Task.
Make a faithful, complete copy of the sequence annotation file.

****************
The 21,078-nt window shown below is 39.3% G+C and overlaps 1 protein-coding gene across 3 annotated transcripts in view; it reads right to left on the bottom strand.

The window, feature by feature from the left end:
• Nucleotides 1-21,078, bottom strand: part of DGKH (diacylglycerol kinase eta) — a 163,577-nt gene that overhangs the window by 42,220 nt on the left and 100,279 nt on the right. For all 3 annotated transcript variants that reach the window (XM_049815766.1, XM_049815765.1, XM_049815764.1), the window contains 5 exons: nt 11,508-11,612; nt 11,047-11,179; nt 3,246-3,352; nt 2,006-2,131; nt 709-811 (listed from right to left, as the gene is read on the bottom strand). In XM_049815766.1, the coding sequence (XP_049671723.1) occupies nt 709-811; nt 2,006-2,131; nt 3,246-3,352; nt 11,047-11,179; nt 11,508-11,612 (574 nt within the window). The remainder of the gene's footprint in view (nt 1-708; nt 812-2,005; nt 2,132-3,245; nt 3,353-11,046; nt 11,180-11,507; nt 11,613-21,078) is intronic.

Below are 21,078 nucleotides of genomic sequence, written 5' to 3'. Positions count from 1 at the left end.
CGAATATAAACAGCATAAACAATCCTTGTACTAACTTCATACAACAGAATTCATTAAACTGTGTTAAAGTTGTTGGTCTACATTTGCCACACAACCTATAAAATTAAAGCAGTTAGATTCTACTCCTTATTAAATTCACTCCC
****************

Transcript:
The 21,078-nt window shown below is 39.3% G+C and overlaps 1 protein-coding gene across 3 annotated transcripts in view; it reads right to left on the bottom strand.

The window, feature by feature from the left end:
• Nucleotides 1-21,078, bottom strand: part of DGKH (diacylglycerol kinase eta) — a 163,577-nt gene that overhangs the window by 42,220 nt on the left and 100,279 nt on the right. For all 3 annotated transcript variants that reach the window (XM_049815766.1, XM_049815765.1, XM_049815764.1), the window contains 5 exons: nt 11,508-11,612; nt 11,047-11,179; nt 3,246-3,352; nt 2,006-2,131; nt 709-811 (listed from right to left, as the gene is read on the bottom strand). In XM_049815766.1, the coding sequence (XP_049671723.1) occupies nt 709-811; nt 2,006-2,131; nt 3,246-3,352; nt 11,047-11,179; nt 11,508-11,612 (574 nt within the window). The remainder of the gene's footprint in view (nt 1-708; nt 812-2,005; nt 2,132-3,245; nt 3,353-11,046; nt 11,180-11,507; nt 11,613-21,078) is intronic.

Below are 21,078 nucleotides of genomic sequence, written 5' to 3'. Positions count from 1 at the left end.
CGAATATAAACAGCATAAACAATCCTTGTACTAACTTCATACAACAGAATTCATTAAACTGTGTTAAAGTTGTTGGTCTACATTTGCCACACAACCTATAAAATTAAAGCAGTTAGATTCTACTCCTTATTAAATTCACTCCC